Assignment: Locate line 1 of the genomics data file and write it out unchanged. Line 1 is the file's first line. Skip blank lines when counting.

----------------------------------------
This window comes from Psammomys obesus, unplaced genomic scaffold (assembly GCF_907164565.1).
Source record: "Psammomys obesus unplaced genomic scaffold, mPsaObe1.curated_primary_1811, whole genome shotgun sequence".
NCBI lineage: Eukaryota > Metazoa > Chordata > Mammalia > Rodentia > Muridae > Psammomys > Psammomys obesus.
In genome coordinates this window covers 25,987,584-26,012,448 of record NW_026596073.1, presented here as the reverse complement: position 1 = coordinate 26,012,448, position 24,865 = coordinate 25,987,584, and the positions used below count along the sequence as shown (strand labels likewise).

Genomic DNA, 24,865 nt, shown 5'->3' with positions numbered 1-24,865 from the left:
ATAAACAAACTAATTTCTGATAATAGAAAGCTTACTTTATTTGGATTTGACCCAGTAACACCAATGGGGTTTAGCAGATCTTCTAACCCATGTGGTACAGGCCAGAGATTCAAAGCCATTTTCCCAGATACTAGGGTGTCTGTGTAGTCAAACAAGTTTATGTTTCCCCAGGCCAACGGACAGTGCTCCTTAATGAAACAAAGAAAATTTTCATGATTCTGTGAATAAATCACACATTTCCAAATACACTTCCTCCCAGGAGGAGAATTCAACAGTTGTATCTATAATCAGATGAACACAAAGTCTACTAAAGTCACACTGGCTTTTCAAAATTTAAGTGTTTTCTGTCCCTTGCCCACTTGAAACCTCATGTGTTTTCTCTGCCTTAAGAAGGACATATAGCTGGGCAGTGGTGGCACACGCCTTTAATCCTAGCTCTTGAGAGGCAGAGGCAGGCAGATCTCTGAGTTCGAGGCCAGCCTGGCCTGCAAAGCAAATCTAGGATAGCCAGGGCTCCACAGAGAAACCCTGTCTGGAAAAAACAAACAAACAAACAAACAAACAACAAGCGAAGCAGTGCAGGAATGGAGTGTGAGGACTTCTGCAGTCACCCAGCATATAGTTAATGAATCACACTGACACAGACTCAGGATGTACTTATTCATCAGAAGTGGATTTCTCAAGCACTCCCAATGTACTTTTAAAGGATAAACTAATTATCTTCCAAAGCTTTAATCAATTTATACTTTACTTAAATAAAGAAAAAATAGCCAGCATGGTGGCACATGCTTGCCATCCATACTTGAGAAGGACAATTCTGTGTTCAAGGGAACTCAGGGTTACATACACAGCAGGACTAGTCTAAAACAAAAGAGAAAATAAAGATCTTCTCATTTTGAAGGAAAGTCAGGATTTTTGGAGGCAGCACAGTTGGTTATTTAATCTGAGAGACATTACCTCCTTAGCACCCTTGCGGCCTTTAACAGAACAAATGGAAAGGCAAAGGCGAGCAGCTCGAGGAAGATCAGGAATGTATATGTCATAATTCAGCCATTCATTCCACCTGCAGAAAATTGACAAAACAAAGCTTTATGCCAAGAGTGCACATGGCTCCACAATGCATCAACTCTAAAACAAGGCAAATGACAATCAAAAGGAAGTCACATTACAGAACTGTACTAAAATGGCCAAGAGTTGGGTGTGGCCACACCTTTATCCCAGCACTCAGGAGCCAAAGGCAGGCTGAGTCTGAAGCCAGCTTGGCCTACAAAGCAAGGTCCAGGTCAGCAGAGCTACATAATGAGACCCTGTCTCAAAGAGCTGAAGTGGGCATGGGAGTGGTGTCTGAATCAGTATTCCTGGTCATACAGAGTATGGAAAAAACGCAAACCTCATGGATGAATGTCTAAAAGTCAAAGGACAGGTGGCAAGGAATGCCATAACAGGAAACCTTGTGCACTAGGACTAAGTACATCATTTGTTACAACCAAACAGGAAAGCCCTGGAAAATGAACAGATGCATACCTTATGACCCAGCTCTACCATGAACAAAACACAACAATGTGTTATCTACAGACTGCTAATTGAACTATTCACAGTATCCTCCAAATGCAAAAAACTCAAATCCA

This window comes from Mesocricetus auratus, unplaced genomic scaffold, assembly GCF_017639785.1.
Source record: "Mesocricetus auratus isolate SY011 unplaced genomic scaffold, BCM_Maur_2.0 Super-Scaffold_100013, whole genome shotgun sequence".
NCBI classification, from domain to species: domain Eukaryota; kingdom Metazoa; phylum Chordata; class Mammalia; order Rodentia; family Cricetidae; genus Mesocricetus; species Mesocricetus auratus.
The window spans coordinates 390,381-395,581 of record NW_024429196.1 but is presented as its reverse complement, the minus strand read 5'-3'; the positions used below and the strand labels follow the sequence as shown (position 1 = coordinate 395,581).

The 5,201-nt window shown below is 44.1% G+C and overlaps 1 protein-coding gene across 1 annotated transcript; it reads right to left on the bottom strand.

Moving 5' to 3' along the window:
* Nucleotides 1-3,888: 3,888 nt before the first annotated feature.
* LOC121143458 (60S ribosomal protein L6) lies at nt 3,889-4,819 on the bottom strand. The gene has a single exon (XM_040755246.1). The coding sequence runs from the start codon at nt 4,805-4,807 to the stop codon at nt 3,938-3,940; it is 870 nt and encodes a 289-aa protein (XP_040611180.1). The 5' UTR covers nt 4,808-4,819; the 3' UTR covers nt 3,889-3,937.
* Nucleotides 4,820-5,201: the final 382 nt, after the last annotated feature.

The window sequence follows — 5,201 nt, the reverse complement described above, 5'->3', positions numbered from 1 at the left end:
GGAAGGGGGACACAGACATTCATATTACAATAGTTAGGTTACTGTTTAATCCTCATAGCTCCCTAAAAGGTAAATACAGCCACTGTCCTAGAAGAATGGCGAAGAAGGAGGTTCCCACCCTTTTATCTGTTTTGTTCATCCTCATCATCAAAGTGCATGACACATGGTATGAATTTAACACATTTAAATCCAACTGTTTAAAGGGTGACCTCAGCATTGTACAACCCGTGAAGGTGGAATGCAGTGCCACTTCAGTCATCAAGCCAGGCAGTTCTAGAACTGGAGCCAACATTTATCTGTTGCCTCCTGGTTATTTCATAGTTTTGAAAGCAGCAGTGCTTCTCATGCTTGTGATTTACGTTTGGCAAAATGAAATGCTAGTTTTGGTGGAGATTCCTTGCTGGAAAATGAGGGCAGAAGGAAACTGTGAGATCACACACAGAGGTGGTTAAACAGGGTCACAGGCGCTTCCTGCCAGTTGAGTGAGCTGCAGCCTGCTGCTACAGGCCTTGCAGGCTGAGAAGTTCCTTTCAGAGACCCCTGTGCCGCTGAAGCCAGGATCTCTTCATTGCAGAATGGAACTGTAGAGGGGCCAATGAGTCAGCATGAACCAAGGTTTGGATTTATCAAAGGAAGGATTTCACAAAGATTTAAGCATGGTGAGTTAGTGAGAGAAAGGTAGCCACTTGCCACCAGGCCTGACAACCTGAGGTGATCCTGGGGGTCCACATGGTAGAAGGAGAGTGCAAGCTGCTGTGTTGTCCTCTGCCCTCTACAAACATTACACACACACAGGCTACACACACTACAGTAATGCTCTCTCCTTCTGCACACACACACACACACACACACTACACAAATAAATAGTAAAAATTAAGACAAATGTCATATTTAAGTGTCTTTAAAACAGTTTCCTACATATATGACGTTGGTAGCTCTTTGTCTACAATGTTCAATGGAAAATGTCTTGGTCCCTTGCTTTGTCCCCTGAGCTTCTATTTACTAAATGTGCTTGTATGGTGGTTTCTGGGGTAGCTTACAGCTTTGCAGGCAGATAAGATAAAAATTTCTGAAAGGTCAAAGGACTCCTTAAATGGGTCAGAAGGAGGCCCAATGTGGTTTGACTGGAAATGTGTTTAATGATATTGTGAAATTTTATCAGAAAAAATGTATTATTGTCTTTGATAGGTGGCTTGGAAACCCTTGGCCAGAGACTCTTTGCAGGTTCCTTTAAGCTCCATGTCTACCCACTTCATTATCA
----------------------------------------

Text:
This window comes from Psammomys obesus, unplaced genomic scaffold (assembly GCF_907164565.1).